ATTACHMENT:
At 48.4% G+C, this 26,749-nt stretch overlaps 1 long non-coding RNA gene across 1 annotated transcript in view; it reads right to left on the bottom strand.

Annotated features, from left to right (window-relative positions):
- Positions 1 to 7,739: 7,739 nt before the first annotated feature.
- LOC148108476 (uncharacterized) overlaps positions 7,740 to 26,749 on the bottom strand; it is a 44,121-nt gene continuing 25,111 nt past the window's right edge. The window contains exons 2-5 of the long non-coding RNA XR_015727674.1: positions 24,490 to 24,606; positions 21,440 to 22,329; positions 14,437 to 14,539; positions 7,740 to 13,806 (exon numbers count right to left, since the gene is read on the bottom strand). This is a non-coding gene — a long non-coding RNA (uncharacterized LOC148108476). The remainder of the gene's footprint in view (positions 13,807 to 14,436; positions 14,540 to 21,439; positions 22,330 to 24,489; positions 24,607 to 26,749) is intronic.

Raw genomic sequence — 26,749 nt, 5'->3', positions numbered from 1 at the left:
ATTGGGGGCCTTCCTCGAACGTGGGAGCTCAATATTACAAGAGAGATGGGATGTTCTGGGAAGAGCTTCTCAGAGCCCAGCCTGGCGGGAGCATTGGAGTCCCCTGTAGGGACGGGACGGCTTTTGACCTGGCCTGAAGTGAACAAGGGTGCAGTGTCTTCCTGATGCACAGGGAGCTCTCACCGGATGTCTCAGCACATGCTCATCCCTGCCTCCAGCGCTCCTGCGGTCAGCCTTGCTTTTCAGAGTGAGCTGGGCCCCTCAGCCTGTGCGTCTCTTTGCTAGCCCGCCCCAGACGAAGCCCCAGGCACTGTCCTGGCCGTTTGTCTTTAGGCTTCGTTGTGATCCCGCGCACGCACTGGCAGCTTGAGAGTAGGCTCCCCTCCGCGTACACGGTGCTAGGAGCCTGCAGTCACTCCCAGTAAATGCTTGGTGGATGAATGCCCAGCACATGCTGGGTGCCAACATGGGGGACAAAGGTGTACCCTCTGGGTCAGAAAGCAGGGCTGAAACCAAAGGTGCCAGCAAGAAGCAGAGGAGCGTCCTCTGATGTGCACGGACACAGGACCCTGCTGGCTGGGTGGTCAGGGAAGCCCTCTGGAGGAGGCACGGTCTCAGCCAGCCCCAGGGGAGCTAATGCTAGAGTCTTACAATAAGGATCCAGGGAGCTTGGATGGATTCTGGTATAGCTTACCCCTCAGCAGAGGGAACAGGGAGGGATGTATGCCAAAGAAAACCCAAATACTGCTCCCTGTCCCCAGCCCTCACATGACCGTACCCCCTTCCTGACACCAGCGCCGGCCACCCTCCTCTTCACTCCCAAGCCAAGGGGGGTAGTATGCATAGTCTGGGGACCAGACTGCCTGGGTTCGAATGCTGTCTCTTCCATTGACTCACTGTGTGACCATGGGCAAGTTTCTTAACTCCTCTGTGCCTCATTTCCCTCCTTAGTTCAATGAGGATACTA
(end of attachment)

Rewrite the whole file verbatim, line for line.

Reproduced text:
At 48.4% G+C, this 26,749-nt stretch overlaps 1 long non-coding RNA gene across 1 annotated transcript in view; it reads right to left on the bottom strand.

Annotated features, from left to right (window-relative positions):
- Positions 1 to 7,739: 7,739 nt before the first annotated feature.
- LOC148108476 (uncharacterized) overlaps positions 7,740 to 26,749 on the bottom strand; it is a 44,121-nt gene continuing 25,111 nt past the window's right edge. The window contains exons 2-5 of the long non-coding RNA XR_015727674.1: positions 24,490 to 24,606; positions 21,440 to 22,329; positions 14,437 to 14,539; positions 7,740 to 13,806 (exon numbers count right to left, since the gene is read on the bottom strand). This is a non-coding gene — a long non-coding RNA (uncharacterized LOC148108476). The remainder of the gene's footprint in view (positions 13,807 to 14,436; positions 14,540 to 21,439; positions 22,330 to 24,489; positions 24,607 to 26,749) is intronic.

Raw genomic sequence — 26,749 nt, 5'->3', positions numbered from 1 at the left:
ATTGGGGGCCTTCCTCGAACGTGGGAGCTCAATATTACAAGAGAGATGGGATGTTCTGGGAAGAGCTTCTCAGAGCCCAGCCTGGCGGGAGCATTGGAGTCCCCTGTAGGGACGGGACGGCTTTTGACCTGGCCTGAAGTGAACAAGGGTGCAGTGTCTTCCTGATGCACAGGGAGCTCTCACCGGATGTCTCAGCACATGCTCATCCCTGCCTCCAGCGCTCCTGCGGTCAGCCTTGCTTTTCAGAGTGAGCTGGGCCCCTCAGCCTGTGCGTCTCTTTGCTAGCCCGCCCCAGACGAAGCCCCAGGCACTGTCCTGGCCGTTTGTCTTTAGGCTTCGTTGTGATCCCGCGCACGCACTGGCAGCTTGAGAGTAGGCTCCCCTCCGCGTACACGGTGCTAGGAGCCTGCAGTCACTCCCAGTAAATGCTTGGTGGATGAATGCCCAGCACATGCTGGGTGCCAACATGGGGGACAAAGGTGTACCCTCTGGGTCAGAAAGCAGGGCTGAAACCAAAGGTGCCAGCAAGAAGCAGAGGAGCGTCCTCTGATGTGCACGGACACAGGACCCTGCTGGCTGGGTGGTCAGGGAAGCCCTCTGGAGGAGGCACGGTCTCAGCCAGCCCCAGGGGAGCTAATGCTAGAGTCTTACAATAAGGATCCAGGGAGCTTGGATGGATTCTGGTATAGCTTACCCCTCAGCAGAGGGAACAGGGAGGGATGTATGCCAAAGAAAACCCAAATACTGCTCCCTGTCCCCAGCCCTCACATGACCGTACCCCCTTCCTGACACCAGCGCCGGCCACCCTCCTCTTCACTCCCAAGCCAAGGGGGGTAGTATGCATAGTCTGGGGACCAGACTGCCTGGGTTCGAATGCTGTCTCTTCCATTGACTCACTGTGTGACCATGGGCAAGTTTCTTAACTCCTCTGTGCCTCATTTCCCTCCTTAGTTCAATGAGGATACTA